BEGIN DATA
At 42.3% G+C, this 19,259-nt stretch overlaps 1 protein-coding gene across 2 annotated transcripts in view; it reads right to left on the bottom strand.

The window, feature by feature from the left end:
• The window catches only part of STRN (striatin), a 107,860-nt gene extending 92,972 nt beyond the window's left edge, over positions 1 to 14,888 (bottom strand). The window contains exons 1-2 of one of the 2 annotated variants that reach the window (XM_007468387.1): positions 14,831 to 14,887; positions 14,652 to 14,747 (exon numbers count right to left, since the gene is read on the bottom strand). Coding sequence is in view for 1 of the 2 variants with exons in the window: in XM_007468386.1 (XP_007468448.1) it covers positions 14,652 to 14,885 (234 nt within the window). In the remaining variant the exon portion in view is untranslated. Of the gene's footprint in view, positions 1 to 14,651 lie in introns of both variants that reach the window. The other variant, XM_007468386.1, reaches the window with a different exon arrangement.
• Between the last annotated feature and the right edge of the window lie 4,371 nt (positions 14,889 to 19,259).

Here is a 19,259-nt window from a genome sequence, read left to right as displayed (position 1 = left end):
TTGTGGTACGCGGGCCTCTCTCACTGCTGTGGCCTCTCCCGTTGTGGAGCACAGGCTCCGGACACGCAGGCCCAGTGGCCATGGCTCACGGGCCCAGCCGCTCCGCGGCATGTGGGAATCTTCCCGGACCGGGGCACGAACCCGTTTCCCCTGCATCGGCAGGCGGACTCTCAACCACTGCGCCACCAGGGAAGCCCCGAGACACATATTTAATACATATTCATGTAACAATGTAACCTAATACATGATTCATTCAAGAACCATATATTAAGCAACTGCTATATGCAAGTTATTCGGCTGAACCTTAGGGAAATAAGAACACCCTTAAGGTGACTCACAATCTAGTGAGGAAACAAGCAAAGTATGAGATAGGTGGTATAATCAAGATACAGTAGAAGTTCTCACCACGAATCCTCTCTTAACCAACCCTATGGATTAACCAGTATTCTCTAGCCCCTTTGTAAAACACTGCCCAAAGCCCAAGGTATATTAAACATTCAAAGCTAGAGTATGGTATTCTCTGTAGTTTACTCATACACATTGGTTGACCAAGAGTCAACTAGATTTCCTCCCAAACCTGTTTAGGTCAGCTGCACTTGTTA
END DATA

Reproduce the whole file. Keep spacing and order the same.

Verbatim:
At 42.3% G+C, this 19,259-nt stretch overlaps 1 protein-coding gene across 2 annotated transcripts in view; it reads right to left on the bottom strand.

The window, feature by feature from the left end:
• The window catches only part of STRN (striatin), a 107,860-nt gene extending 92,972 nt beyond the window's left edge, over positions 1 to 14,888 (bottom strand). The window contains exons 1-2 of one of the 2 annotated variants that reach the window (XM_007468387.1): positions 14,831 to 14,887; positions 14,652 to 14,747 (exon numbers count right to left, since the gene is read on the bottom strand). Coding sequence is in view for 1 of the 2 variants with exons in the window: in XM_007468386.1 (XP_007468448.1) it covers positions 14,652 to 14,885 (234 nt within the window). In the remaining variant the exon portion in view is untranslated. Of the gene's footprint in view, positions 1 to 14,651 lie in introns of both variants that reach the window. The other variant, XM_007468386.1, reaches the window with a different exon arrangement.
• Between the last annotated feature and the right edge of the window lie 4,371 nt (positions 14,889 to 19,259).

Here is a 19,259-nt window from a genome sequence, read left to right as displayed (position 1 = left end):
TTGTGGTACGCGGGCCTCTCTCACTGCTGTGGCCTCTCCCGTTGTGGAGCACAGGCTCCGGACACGCAGGCCCAGTGGCCATGGCTCACGGGCCCAGCCGCTCCGCGGCATGTGGGAATCTTCCCGGACCGGGGCACGAACCCGTTTCCCCTGCATCGGCAGGCGGACTCTCAACCACTGCGCCACCAGGGAAGCCCCGAGACACATATTTAATACATATTCATGTAACAATGTAACCTAATACATGATTCATTCAAGAACCATATATTAAGCAACTGCTATATGCAAGTTATTCGGCTGAACCTTAGGGAAATAAGAACACCCTTAAGGTGACTCACAATCTAGTGAGGAAACAAGCAAAGTATGAGATAGGTGGTATAATCAAGATACAGTAGAAGTTCTCACCACGAATCCTCTCTTAACCAACCCTATGGATTAACCAGTATTCTCTAGCCCCTTTGTAAAACACTGCCCAAAGCCCAAGGTATATTAAACATTCAAAGCTAGAGTATGGTATTCTCTGTAGTTTACTCATACACATTGGTTGACCAAGAGTCAACTAGATTTCCTCCCAAACCTGTTTAGGTCAGCTGCACTTGTTA